In this November 2017 post for The JAMA Forum, Larry Levitt reviews the status of the Affordable Care Act following actions by the Trump administration widely perceived as designed to undermine the marketplaces. Despite assertions to the contrary, Levitt finds, “at least for now, the ACA seems very much alive.”
Health ReformSee more about Health Reform
- view as grid
- view as list
Kaiser Health Tracking Poll – November 2017: The Politics of Health Insurance Coverage, ACA Open Enrollment
This month marks the start of the ACA’s fifth open enrollment period and finds three in ten of the public saying they haven’t heard anything at all about the current open enrollment period. Despite their overall views of the ACA, the majority of the public (61 percent) – including most Democrats (71 percent), independents (58 percent), and half of Republicans (52 percent) – say that because President Trump and Republicans in Congress are now in control of the government, they are responsible for any problems with the health care law moving forward. This month’s tracking poll also examines public support for two variations of a Medicare buy-in proposal.
Poll: Half of the Public Would Blame the Trump Administration if Fewer People Enroll in Marketplace Plans This Year, and Most See President Trump and Republicans As Responsible for the ACA‘s Future
Majorities of Democrats, Independents and Republicans Would Support Allowing People Younger Than Age 65 to Buy into Medicare Half (50%) of the public would say that if fewer people sign up for marketplace plans during this year’s open enrollment, it is mainly due to the Trump Administration, and most Americans…
Poll: Ahead of House Tax Reform Vote, Americans are More Likely to Rank Children’s Health Care, Hurricane Relief and Other Issues as Top Priorities for Washington
Most of the Public Initially Favors Getting Rid of the ACA’s Individual Mandate As Part of Tax Reform, But Some Become Opponents When Presented with Facts and Arguments for Keeping the Mandate As the House prepares to vote Thursday on its tax reform bill, a new Kaiser Family Foundation poll…
As Republicans in Congress continue efforts to pass tax reform, the November Kaiser Health Tracking Poll examines views of the plans and how they relate to health care issues. Overall, reforming the tax code is seen as a “top priority” for President Trump and Congress by about three in ten (28 percent), falling well-behind several health care issues such as reauthorizing funding for the State Children’s Health Insurance Program (CHIP) (62 percent) and stabilizing the ACA marketplaces (48 percent). In addition, the majority of the public (55 percent) support the idea of eliminating the requirement for all Americans to have health insurance or else pay a fine as part of the Republican tax plan, however views vary party. In contrast, the majority of the public (68 percent), including majorities across parties, oppose eliminating the tax deduction for individuals who have high health care costs. The poll also takes an early look at the public’s views of the potential consequence of Congress not passing tax reform or repealing the ACA before the 2018 midterms.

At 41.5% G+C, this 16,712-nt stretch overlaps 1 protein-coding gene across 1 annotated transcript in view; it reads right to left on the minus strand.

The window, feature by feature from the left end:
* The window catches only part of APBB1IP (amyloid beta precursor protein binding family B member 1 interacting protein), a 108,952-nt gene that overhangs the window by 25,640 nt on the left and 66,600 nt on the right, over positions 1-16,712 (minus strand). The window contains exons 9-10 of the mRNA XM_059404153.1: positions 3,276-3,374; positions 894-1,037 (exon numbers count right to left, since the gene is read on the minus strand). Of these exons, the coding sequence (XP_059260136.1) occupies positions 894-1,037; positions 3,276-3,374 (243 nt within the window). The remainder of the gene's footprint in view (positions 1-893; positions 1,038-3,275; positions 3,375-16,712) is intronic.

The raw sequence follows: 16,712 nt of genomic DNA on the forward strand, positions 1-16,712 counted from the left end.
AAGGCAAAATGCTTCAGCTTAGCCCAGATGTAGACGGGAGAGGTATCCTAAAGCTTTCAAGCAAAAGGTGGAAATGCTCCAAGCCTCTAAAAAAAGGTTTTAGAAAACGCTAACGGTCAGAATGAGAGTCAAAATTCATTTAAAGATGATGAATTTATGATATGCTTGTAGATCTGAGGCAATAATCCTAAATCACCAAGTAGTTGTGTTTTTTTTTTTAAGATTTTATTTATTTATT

Maps illustrate how premiums in Affordable Care Act (ACA) marketplaces changed for 2018 by looking at the change in the lowest-cost bronze, silver and gold plans by county; counties where an individual’s tax credit covers the full premium of the lowest-cost bronze plan; and counties where the unsubsidized premium for the lowest-cost gold plan has a lower or comparable premium to the lowest-cost silver plan in 2018.
As Open Enrollment for 2018 coverage gets underway, consumers who have health coverage through the Affordable Care Act (ACA) Marketplace are again receiving renewal notices from their health insurers. Though the insurer renewal notices this year are based on the same model notice required in the past, this year for many consumers, it may be causing significant – and misleading – sticker shock. That is because renewal notices sent by insurers are required to inform consumers what their 2018 monthly premium will be, assuming they receive the same amount of advanced premium tax credit (APTC) next year that they did in 2017. Insurer renewal notices have been required to present information this way since 2014.
Since the Affordable Care Act (ACA) health insurance marketplaces opened in 2014, there have been a number of changes in insurance participation as companies entered and exited states and also changed their footprint within states. The map below shows how insurance participation has changed from 2014 – 2018 in every county in the U.S. There are a number of areas in the country with just one exchange insurer. In 2018, about 26% of enrollees (living in 52% of counties) have access to just one insurer on the marketplace (up from 21% of enrollees living in 33% of counties in 2016).
In this Axios column, Drew Altman examines the role of health care in Virginia’s elections and the referendum on Medicaid expansion in Maine. His assessment: the elections and the referendum will have a bigger impact on upcoming policy debates about cutting Medicaid to pay for tax cuts, and state interest in Medicaid expansion, than on upcoming elections.